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Google +1, will it succeed? The experts don’t agree

31 March 2011 BY

With the launch of “+1″ Google seems to have made another step in the revealing of their social layers. This one without a doubt is one of the bigger changes so far. We wrote about it this morning, but we also asked several experts in the industry to shine their light on the matter.

We asked Rand Fishkin, Kelvin Newman, Joost de Valk, Peter Young, Mikkel de Mib Svendsen, Andy Atkins-Krüger, Kristján Már Hauksson, Ciarán Norris and Liana Evans the question “What do you think the Google +1 feature will mean for Google’s social efforts, will they now succeed?”. As you will see, the opinions differ!

Rand Fishkin – SeoMoz

“Google’s hunger for social signals and the participation/votes of their searchers has long been a goal. I think +1 is the feature that might finally take them there. It’s far more simple and useful than SearchWiki, SideWiki, Buzz, Orkut or Wave and it has enough integration with signals that show authenticity to make manipulation/spam at least as challenging as they are for the link graph (see Tom Critchlow’s post).

I don’t know how truly “social” this feature is or can be, but I think it’s a win for search, and it fits with Google’s castle/moat mentality.”

Kelvin Newman – Sitevisibility

“I think the challenge for Google is they can’t launch anything ‘quietly’ and as soon as they announce anything the pressure is on for it to be a success straight away. That pressure I think will prevent +1 from changing the world but even without widespread adoption it’s going to give Google some useful data. Whether it takes off or not I’ve got to admit it’s the best named new product from Google in years.”

Joost de Valk – Yoast.com

“I think this will help Google get a bigger grip on social search and even on better search (results) in general, as it gives them another ranking factor that is a bit harder to game. It’ll of course also provide them with a ridiculous amount of data because I don’t doubt for a moment those +1 buttons soon to appear on websites will gather statistics. What I’m in doubt about is whether this will actually help them surface new content: because the +1 buttons are in the SERPs already, you’ll have an example if you’re ranking there now, as you’ll find it easier to gather +1’s.

This will help Google find pages that don’t add much value to the user though, not too many thin affiliate sites will be getting a lot of +1’s, after all, unless they’re faked, which is why they’re connected to your Google Profile. I’ll be interested to see how this goes along :)”

Peter Young – Holistic Search / Brilliant Media

“I still think the incentive for Joe Bloggs (ie the average consumer) to sign up and utilise such results is still very limited. Its a very different beast from Facebook, where such functionality is a natural extension of an engaged and social community – however it still feels to me like Google are trying to force a community without actively giving them a reason to be part of that community.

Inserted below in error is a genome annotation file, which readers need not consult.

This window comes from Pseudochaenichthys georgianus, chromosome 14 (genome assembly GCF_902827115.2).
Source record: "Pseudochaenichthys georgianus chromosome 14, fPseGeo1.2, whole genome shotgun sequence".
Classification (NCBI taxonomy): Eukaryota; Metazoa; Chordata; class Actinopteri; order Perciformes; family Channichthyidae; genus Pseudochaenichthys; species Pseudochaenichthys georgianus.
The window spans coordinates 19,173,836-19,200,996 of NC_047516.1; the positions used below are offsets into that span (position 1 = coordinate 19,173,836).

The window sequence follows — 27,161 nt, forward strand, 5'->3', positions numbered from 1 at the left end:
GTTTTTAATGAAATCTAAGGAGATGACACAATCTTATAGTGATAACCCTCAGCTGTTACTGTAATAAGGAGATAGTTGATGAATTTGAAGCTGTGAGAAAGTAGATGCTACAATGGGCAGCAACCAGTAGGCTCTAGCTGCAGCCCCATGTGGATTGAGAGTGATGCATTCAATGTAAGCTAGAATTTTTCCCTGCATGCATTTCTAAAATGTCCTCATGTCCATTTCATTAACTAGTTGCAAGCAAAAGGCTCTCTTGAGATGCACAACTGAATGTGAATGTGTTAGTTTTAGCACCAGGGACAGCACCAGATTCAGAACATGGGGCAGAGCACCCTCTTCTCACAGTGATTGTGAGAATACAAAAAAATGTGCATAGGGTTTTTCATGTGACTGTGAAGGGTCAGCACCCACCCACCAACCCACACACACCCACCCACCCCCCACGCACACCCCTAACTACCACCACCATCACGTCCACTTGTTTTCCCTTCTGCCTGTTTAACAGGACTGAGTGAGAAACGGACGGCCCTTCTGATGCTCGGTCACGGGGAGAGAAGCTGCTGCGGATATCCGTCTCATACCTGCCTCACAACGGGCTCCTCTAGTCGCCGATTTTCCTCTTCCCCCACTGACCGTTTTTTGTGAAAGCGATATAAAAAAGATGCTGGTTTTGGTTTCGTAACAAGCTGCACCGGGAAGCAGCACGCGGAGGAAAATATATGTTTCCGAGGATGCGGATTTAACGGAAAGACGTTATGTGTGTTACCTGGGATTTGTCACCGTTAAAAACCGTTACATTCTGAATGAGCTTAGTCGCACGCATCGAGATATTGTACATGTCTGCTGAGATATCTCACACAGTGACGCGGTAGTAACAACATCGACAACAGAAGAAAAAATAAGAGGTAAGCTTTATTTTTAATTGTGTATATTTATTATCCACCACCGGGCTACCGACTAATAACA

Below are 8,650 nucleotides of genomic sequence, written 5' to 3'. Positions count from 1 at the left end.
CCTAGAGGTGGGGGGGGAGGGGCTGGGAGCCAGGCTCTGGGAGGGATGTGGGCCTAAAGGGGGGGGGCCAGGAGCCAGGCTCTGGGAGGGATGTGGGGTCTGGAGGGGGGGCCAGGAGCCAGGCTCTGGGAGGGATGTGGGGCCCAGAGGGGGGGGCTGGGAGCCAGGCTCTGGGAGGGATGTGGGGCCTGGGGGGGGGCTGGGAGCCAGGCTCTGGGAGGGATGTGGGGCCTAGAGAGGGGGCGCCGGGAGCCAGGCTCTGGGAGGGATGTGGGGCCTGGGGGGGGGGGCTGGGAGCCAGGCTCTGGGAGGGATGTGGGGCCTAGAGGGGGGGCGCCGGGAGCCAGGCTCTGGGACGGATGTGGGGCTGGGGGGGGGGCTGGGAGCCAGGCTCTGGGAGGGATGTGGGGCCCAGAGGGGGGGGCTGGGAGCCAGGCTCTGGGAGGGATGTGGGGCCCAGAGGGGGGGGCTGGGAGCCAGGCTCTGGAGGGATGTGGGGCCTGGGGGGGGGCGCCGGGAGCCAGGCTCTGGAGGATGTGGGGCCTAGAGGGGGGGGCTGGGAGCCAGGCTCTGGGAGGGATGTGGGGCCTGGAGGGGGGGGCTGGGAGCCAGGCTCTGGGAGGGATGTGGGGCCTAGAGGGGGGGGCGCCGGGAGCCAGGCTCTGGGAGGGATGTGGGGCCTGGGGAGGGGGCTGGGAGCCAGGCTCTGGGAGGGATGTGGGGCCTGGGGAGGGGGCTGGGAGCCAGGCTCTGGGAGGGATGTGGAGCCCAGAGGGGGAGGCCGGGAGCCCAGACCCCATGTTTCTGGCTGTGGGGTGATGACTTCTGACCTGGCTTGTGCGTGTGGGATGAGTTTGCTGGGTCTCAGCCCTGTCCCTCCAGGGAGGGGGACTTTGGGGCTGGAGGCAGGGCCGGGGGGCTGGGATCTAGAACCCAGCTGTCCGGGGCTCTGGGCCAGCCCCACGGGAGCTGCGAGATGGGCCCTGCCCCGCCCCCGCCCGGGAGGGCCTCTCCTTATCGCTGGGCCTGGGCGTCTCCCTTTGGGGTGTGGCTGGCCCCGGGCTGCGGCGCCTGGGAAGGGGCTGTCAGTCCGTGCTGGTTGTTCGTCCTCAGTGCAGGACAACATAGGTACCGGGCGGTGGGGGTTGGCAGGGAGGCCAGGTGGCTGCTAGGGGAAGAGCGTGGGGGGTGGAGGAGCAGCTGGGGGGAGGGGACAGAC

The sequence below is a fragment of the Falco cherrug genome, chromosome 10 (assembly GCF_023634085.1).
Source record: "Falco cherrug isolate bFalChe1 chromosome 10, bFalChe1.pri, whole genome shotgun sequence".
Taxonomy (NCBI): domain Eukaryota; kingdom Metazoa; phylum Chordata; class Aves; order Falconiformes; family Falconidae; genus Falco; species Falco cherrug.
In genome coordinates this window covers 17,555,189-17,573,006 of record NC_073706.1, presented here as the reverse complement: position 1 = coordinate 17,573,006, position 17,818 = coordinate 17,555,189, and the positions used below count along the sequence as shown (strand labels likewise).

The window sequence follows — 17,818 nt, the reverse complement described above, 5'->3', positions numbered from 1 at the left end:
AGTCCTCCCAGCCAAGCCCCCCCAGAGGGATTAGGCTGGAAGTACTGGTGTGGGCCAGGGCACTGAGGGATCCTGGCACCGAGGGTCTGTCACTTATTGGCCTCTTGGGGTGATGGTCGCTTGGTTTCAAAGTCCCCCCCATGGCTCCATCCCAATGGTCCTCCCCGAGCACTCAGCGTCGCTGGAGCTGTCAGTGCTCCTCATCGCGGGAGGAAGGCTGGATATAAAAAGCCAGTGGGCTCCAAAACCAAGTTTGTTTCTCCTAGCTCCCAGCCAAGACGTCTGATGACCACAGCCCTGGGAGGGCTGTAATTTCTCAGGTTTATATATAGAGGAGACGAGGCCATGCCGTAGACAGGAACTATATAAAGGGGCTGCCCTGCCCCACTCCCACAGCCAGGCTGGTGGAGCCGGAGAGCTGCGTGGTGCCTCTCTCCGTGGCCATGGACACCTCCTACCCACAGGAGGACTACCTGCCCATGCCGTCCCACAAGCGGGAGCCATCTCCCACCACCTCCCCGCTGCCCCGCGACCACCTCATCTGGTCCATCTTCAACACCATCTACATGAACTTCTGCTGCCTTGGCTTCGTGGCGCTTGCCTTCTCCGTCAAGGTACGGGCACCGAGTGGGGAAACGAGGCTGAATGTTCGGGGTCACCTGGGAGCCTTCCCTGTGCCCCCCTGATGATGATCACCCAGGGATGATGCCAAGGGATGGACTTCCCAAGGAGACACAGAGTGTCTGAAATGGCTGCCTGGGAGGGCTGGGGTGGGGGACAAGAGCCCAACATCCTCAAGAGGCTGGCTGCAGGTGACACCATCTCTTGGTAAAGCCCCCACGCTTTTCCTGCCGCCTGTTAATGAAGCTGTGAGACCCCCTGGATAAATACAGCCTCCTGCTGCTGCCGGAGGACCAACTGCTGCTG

In my opinion, Google need to actively look at building a community which may mean looking beyond their core battleground. Whether this means we see Google buying social communities as part of that strategy is open to debate – but I personally can’t help thinking there still isn’t enough incentive to develop your social circle which ultimately is crucial to uptake of the +1 option.

As a sidenote – this could have a significant effect on both paid and organic search for those even without the social circle. Certainly I would expect to see significant uplifts in paid search click through rates where sites have high +1 counts – similarly with organic search as Google take greater learnings from +1 user behaviour.”

Mikkel de Mib Svendsen – DeMib.com

“Google have tried similar things before – getting user feedback and users involved in the “Google community”. So far they failed. The main problem is that Google is NOT a community. It’s just a thing you go and search in. People don’t go to Google to interact with others. In fact, if you look at the obscure searches people do its quite obvious that they don’t think anyone “see them”.

If the Internet is one big community – Google is the rest room you go to when you want to do something in private :J. Most people are not even aware that they are logged into Google, when they are. This is actually one of the most common reasons I see for why many webmasters think they rank better than they do – they forget to log-out, because they (even webmasters and wanna-be SEO’s) don’t realize that they are logged in to begin with.

Google say they will show if anyone in your network has +1’d a listing. But who is in my network? When did I choose my friends? I don’t remember that … And how can I reject them? How can I have a network I don’t know about? A secret on transparent network … Hmm, that doesn’t sound very social to me :J. It looks like Google is building +1 on previous failed attempts of being a community.